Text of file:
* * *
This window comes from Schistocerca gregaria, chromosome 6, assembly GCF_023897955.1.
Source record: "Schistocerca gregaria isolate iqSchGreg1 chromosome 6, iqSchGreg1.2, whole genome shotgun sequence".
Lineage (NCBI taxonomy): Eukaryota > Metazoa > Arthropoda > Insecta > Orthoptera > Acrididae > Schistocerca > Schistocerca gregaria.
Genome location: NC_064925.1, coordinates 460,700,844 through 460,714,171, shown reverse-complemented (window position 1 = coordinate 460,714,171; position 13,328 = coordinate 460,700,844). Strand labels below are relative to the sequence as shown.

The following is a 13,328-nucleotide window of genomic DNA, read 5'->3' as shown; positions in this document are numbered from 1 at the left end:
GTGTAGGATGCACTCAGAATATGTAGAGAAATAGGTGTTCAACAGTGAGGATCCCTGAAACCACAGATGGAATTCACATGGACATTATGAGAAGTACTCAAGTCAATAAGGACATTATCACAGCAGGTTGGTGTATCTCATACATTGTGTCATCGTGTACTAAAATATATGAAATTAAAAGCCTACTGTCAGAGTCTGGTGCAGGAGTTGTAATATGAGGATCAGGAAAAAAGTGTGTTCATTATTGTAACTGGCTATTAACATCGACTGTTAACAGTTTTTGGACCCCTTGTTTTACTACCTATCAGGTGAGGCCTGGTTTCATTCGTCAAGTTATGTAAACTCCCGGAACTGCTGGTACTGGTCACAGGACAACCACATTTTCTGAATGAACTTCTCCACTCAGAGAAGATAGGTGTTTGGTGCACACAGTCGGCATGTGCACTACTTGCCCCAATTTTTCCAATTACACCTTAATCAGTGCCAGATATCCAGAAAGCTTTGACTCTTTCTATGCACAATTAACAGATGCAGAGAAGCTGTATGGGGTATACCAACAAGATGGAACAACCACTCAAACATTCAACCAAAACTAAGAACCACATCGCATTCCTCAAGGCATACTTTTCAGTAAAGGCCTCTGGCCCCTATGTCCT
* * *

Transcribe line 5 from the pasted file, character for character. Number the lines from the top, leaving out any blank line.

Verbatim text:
The following is a 13,328-nucleotide window of genomic DNA, read 5'->3' as shown; positions in this document are numbered from 1 at the left end: